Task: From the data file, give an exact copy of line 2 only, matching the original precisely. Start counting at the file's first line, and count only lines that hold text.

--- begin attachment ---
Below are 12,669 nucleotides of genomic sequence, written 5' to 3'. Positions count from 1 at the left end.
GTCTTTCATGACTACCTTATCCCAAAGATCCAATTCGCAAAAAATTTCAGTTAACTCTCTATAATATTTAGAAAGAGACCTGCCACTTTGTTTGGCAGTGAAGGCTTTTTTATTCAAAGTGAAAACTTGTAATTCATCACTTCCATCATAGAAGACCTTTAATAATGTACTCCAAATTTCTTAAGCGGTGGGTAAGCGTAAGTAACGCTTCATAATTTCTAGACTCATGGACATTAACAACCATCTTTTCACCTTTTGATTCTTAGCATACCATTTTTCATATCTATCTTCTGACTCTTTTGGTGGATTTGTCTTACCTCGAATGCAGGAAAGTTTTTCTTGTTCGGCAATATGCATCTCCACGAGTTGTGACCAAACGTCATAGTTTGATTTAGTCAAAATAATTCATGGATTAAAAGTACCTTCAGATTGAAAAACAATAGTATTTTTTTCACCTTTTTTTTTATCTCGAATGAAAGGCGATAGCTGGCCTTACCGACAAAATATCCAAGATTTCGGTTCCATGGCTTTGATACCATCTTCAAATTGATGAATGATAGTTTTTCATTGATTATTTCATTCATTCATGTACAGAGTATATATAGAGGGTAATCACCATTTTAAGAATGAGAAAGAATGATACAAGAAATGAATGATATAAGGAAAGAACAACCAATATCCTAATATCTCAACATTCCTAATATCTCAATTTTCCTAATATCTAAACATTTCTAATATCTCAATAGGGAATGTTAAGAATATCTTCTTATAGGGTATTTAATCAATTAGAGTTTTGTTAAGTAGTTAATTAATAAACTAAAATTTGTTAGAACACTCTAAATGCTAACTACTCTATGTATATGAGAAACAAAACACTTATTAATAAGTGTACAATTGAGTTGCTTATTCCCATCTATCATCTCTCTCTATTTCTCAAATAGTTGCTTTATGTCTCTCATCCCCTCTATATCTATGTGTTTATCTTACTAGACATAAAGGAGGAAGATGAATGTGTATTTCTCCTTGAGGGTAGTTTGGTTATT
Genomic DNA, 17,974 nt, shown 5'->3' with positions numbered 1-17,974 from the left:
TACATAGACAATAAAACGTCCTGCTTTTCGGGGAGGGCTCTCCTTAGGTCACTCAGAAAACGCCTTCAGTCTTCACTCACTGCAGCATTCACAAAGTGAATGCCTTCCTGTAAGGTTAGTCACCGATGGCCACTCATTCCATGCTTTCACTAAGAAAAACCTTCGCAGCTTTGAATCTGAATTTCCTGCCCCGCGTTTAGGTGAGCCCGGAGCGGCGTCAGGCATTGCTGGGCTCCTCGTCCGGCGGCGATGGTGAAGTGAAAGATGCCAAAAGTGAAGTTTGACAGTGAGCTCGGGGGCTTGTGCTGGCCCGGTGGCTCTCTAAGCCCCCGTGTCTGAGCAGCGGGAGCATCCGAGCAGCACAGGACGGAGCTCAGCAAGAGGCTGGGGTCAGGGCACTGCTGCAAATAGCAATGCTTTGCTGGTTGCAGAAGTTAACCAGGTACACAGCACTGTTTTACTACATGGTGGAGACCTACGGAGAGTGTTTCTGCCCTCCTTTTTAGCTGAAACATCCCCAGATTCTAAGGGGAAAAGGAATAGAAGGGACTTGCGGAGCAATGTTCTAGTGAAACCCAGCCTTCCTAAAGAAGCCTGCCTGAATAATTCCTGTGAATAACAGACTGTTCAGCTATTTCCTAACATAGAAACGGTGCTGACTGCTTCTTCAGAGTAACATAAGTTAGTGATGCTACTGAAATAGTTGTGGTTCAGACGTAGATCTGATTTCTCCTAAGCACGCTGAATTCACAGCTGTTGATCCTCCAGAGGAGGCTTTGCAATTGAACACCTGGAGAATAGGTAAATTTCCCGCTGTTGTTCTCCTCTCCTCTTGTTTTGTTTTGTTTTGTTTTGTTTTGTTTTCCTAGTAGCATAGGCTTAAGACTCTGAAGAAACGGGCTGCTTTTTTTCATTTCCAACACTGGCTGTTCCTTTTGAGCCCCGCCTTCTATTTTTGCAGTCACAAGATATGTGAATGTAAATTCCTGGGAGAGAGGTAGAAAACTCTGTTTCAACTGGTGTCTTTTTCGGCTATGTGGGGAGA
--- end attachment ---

GTCTTTCATGACTACCTTATCCCAAAGATCCAATTCGCAAAAAATTTCAGTTAACTCTCTATAATATTTAGAAAGAGACCTGCCACTTTGTTTGGCAGTGAAGGCTTTTTTATTCAAAGTGAAAACTTGTAATTCATCACTTCCATCATAGAAGACCTTTAATAATGTACTCCAAATTTCTTAAGCGGTGGGTAAGCGTAAGTAACGCTTCATAATTTCTAGACTCATGGACATTAACAACCATCTTTTCACCTTTTGATTCTTAGCATACCATTTTTCATATCTATCTTCTGACTCTTTTGGTGGATTTGTCTTACCTCGAATGCAGGAAAGTTTTTCTTGTTCGGCAATATGCATCTCCACGAGTTGTGACCAAACGTCATAGTTTGATTTAGTCAAAATAATTCATGGATTAAAAGTACCTTCAGATTGAAAAACAATAGTATTTTTTTCACCTTTTTTTTTATCTCGAATGAAAGGCGATAGCTGGCCTTACCGACAAAATATCCAAGATTTCGGTTCCATGGCTTTGATACCATCTTCAAATTGATGAATGATAGTTTTTCATTGATTATTTCATTCATTCATGTACAGAGTATATATAGAGGGTAATCACCATTTTAAGAATGAGAAAGAATGATACAAGAAATGAATGATATAAGGAAAGAACAACCAATATCCTAATATCTCAACATTCCTAATATCTCAATTTTCCTAATATCTAAACATTTCTAATATCTCAATAGGGAATGTTAAGAATATCTTCTTATAGGGTATTTAATCAATTAGAGTTTTGTTAAGTAGTTAATTAATAAACTAAAATTTGTTAGAACACTCTAAATGCTAACTACTCTATGTATATGAGAAACAAAACACTTATTAATAAGTGTACAATTGAGTTGCTTATTCCCATCTATCATCTCTCTCTATTTCTCAAATAGTTGCTTTATGTCTCTCATCCCCTCTATATCTATGTGTTTATCTTACTAGACATAAAGGAGGAAGATGAATGTGTATTTCTCCTTGAGGGTAGTTTGGTTATT